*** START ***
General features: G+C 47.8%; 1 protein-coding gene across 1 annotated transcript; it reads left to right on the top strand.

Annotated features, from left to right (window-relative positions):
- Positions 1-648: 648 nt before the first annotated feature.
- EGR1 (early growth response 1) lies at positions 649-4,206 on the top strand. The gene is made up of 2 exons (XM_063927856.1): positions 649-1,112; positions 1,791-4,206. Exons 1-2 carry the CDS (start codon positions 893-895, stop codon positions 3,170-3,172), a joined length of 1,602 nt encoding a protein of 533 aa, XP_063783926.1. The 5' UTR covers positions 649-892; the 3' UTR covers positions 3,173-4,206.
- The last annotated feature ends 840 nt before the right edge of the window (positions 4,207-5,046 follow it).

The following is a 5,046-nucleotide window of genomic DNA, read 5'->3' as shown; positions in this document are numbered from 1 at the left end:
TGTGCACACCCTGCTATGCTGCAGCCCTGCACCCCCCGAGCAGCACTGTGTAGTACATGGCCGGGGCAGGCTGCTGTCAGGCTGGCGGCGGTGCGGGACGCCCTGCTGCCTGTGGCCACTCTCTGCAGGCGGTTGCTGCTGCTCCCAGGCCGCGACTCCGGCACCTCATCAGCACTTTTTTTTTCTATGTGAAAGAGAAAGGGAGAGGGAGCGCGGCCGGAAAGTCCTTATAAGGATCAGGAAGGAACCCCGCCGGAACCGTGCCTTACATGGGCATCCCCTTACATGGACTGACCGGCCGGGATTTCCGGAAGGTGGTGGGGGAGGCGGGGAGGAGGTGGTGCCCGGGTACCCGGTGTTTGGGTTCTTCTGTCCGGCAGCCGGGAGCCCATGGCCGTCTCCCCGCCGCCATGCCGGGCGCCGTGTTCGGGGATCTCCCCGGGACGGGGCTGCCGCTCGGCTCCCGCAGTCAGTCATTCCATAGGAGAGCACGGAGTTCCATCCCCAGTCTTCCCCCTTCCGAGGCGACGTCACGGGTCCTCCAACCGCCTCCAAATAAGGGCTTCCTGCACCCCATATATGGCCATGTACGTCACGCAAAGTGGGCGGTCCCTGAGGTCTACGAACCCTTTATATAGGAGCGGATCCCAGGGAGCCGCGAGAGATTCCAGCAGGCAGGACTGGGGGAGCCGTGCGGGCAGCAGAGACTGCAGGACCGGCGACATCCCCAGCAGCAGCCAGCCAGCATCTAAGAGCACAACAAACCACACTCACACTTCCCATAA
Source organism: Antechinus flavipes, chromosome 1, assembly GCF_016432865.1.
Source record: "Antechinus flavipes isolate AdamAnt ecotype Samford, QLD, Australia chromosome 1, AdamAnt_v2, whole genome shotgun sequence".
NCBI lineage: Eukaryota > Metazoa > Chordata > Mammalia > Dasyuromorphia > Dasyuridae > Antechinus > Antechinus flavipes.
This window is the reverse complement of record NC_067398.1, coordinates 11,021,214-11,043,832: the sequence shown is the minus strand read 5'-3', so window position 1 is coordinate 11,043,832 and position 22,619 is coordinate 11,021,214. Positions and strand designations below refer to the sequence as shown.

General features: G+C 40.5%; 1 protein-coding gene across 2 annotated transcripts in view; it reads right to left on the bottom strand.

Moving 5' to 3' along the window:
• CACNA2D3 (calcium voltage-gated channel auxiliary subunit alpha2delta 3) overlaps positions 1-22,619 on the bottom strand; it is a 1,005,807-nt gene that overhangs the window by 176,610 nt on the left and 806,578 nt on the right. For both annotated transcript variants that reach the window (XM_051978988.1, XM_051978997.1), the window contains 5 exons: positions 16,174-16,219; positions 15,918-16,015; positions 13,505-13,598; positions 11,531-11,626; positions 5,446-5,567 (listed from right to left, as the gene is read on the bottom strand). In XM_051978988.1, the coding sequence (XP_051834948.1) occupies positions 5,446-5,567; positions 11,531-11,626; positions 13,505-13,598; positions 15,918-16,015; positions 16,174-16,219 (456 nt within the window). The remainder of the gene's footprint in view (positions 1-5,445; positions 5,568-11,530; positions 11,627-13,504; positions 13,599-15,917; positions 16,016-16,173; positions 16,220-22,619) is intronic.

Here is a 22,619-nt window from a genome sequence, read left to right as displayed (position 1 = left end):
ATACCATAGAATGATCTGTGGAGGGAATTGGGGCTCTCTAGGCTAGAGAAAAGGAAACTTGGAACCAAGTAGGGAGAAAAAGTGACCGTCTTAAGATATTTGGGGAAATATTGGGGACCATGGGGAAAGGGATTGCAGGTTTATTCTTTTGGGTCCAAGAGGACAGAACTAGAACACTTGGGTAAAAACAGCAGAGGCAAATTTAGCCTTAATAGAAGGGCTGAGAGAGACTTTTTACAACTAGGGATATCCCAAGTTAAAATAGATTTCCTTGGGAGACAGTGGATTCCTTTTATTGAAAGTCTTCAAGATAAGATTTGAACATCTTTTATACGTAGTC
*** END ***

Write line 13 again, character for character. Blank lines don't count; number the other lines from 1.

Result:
Moving 5' to 3' along the window: